There was more to it though. The invasion is supposed to be one of the earlier instances in history of gunpowder being used in warfare, especially outside of China, with hand-thrown bombs used by Mongols being one of many weapons that the Japanese had little to no familiarity with and were taken aback by. Though there are some mentions of new siege weapons here and there, little to no emphasis is placed on new technology – such as the aforementioned bombs and gunpowder – or military tactics used by the Mongols.
In fact, the fact that Jin uses weapons such as smoke bombs, sticky bombs, and black powder bombs is something else that deviates from what was historically accurate- the bombs and gunpowder used by the Mongols during the invasion was when the Japanese were supposedly exposed to these weapons for the very first time. Samurai wouldn’t use gunpowder and similar weapons as part of their arsenals until well into the mid-1500s, much, much after Jin’s time. Interestingly enough, even the usage of katana by samurai and other soldiers throughout the game is not entirely accurate. Though early forms of katana did exist during that period, tachi were much more widely used. In fact, it was because of how ineffective tachi proved to be against the armour worn by Mongol soldiers that Japanese blacksmiths started invented katanas as we know them today.
But the area where Ghost of Tsushima deviates most heavily from historically recorded facts is actually the game’s central narrative premise- Jin’s internal conflict that sees him having to wrestle with his honour-bound samurai code. Faced by a powerful, overwhelmingly dominant enemy that laughs in the face of the samurai’s way of fighting and truly believes that all is fair in war, Jin is forced to adopt underhanded, guerrilla tactics that see him employing stealth and dispatching his enemies silently, rather than looking them in the eye and facing them head-on, which his samurai teachings had taught him his entire life was the right way to do things.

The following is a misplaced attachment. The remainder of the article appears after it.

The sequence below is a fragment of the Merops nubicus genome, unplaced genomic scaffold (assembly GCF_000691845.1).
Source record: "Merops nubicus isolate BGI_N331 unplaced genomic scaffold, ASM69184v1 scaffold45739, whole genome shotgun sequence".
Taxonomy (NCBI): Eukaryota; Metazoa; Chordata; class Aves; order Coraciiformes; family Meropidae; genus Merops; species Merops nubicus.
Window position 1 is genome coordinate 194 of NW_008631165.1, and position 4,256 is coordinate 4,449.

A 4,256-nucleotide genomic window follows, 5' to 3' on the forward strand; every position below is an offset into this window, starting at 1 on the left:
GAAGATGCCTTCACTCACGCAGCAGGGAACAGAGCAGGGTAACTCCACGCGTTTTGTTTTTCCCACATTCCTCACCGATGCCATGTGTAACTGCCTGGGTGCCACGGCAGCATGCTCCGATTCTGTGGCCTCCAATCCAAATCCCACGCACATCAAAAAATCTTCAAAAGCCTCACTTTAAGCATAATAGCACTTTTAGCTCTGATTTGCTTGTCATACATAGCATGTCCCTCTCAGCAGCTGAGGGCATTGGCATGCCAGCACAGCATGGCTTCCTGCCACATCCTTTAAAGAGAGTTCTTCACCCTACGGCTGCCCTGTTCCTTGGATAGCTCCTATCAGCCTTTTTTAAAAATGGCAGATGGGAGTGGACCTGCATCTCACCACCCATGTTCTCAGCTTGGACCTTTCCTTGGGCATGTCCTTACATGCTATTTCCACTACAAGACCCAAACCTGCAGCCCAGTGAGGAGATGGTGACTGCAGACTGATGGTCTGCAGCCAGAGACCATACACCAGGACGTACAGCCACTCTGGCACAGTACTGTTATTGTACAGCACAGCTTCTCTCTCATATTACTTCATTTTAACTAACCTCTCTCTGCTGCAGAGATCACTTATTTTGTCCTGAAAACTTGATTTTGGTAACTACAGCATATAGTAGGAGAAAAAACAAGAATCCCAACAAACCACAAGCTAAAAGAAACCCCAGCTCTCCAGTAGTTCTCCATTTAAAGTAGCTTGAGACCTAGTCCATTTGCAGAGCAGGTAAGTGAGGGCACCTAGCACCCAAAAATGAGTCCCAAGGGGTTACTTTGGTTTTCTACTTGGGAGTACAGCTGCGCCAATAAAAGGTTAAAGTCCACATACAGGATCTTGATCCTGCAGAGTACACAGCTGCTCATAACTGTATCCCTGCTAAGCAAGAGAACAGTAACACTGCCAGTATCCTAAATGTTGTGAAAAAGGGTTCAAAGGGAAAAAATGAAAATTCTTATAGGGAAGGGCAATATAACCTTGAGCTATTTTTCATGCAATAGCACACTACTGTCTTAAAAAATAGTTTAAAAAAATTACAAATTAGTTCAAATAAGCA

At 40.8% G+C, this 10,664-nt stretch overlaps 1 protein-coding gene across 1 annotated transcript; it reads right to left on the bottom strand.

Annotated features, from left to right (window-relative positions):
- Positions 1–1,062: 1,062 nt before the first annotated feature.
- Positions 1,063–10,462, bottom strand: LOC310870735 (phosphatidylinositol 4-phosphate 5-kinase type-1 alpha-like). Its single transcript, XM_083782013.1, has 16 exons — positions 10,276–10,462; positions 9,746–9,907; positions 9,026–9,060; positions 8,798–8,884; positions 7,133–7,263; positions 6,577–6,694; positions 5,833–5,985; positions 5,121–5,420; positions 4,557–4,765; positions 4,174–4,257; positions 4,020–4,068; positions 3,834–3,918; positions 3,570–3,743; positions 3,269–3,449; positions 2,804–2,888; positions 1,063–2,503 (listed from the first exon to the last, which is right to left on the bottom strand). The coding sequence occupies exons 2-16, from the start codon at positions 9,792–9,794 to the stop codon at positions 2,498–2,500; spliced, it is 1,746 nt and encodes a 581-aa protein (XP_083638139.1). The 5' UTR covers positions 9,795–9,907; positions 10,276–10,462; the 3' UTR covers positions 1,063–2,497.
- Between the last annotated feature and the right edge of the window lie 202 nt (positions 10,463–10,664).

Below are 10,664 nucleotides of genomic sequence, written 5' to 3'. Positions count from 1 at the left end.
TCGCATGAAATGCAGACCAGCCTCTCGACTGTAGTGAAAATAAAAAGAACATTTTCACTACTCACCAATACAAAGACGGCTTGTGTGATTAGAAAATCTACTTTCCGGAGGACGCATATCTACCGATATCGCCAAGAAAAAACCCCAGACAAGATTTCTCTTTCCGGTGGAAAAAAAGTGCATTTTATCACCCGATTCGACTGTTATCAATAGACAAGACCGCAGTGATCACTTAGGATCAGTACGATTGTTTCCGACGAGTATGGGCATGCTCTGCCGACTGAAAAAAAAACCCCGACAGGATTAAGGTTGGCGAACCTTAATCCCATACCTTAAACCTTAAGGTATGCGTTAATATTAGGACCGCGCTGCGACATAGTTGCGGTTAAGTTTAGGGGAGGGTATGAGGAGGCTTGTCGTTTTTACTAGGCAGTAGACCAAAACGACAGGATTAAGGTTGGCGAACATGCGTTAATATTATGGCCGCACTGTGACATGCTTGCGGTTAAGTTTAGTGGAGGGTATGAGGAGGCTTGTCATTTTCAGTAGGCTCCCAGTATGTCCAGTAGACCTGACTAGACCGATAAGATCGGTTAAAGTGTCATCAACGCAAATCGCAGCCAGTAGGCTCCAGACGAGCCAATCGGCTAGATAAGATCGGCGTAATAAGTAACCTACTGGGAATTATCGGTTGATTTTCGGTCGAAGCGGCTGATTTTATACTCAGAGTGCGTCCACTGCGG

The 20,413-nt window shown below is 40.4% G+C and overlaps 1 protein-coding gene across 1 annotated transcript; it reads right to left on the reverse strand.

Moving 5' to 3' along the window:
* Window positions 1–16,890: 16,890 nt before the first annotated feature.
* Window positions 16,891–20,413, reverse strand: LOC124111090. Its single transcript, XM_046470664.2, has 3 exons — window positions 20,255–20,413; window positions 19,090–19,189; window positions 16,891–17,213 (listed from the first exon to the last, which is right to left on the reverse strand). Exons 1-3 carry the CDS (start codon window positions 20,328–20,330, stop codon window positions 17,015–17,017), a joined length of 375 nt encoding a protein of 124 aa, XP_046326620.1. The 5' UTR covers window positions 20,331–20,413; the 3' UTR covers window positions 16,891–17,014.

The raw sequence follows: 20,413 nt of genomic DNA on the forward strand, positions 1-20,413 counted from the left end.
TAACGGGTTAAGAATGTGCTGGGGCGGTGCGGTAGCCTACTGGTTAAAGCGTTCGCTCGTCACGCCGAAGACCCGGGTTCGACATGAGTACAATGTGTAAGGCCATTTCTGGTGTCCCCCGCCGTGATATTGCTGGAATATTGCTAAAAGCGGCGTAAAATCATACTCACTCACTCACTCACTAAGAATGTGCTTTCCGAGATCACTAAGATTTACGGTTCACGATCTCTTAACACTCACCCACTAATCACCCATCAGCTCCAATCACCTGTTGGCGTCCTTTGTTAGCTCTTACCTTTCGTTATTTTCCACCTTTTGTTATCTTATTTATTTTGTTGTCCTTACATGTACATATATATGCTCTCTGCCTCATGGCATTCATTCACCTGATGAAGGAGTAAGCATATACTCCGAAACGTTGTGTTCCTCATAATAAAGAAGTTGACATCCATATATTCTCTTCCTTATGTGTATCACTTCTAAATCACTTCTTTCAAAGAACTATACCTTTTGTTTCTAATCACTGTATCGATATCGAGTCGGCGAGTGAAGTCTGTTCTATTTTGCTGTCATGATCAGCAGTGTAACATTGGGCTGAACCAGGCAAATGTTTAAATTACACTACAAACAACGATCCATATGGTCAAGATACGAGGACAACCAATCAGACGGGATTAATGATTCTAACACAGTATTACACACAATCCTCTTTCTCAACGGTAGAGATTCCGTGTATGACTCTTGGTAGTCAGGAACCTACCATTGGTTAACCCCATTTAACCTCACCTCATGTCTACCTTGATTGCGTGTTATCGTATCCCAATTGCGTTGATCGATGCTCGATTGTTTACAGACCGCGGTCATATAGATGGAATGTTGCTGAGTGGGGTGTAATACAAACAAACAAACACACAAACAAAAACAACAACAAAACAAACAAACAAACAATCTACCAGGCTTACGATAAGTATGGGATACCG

Bushido, or the way of the warrior, is a famous set of codes that samurai have been linked with for many hundreds of years, and in many of our minds, those two are deeply intertwined, thanks to romanticized media over the years. The strict code of honour that Jin adheres to, however, did not exist until much, much later. It was only during the Edo period – about three hundred years after the first Mongol invasion of Japan – that Bushido became a core tenet of the samurai way. Interestingly enough, the covert ninjutsu tactics that ninja would eventually go on to use were first developed by samurai in the late 14th century (though it is correct that by the time ninjas became a thing, their methods of warfare were deemed dishonourable by samurai.
So yeah- Ghost of Tsushima is not a game that sticks closely to history. But then again, it was never really supposed to be that. Sucker Punch never set out to make a game that would detail the first Mongol Invasion- they always meant to use that as a foundation to tell a story that they wanted to tell, with characters that they wanted to create, in a world that they wanted to craft. This was never meant to be a case of historical tourism- it was instead meant to be a way to let people live out their greatest samurai fantasies.
In that, Ghost of Tsushima is an unquestionable success.